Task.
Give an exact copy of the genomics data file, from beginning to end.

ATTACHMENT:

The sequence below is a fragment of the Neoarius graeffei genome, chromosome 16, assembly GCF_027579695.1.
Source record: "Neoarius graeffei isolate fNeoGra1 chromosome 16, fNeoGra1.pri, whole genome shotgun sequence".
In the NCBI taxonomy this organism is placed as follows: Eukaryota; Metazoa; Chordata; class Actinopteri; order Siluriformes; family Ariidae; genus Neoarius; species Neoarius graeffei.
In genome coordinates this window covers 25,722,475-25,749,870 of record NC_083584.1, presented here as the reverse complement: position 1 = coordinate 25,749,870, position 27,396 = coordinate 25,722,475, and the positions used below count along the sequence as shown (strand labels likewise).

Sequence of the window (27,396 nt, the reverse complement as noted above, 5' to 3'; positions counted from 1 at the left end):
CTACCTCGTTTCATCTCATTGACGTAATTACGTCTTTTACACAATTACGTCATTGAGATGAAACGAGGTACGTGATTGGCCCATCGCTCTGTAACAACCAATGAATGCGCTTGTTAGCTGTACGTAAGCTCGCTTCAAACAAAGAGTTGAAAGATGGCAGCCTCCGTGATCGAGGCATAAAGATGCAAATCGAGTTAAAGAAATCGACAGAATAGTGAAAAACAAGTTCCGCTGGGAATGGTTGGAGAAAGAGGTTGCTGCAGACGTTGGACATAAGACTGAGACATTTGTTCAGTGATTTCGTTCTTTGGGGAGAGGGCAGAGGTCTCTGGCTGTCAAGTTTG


The sequence below is a fragment of the Neoarius graeffei genome, chromosome 16, assembly GCF_027579695.1.
Source record: "Neoarius graeffei isolate fNeoGra1 chromosome 16, fNeoGra1.pri, whole genome shotgun sequence".
In the NCBI taxonomy this organism is placed as follows: Eukaryota; Metazoa; Chordata; class Actinopteri; order Siluriformes; family Ariidae; genus Neoarius; species Neoarius graeffei.
In genome coordinates this window covers 25,722,475-25,749,870 of record NC_083584.1, presented here as the reverse complement: position 1 = coordinate 25,749,870, position 27,396 = coordinate 25,722,475, and the positions used below count along the sequence as shown (strand labels likewise).

Sequence of the window (27,396 nt, the reverse complement as noted above, 5' to 3'; positions counted from 1 at the left end):
CTACCTCGTTTCATCTCATTGACGTAATTACGTCTTTTACACAATTACGTCATTGAGATGAAACGAGGTACGTGATTGGCCCATCGCTCTGTAACAACCAATGAATGCGCTTGTTAGCTGTACGTAAGCTCGCTTCAAACAAAGAGTTGAAAGATGGCAGCCTCCGTGATCGAGGCATAAAGATGCAAATCGAGTTAAAGAAATCGACAGAATAGTGAAAAACAAGTTCCGCTGGGAATGGTTGGAGAAAGAGGTTGCTGCAGACGTTGGACATAAGACTGAGACATTTGTTCAGTGATTTCGTTCTTTGGGGAGAGGGCAGAGGTCTCTGGCTGTCAAGTTTG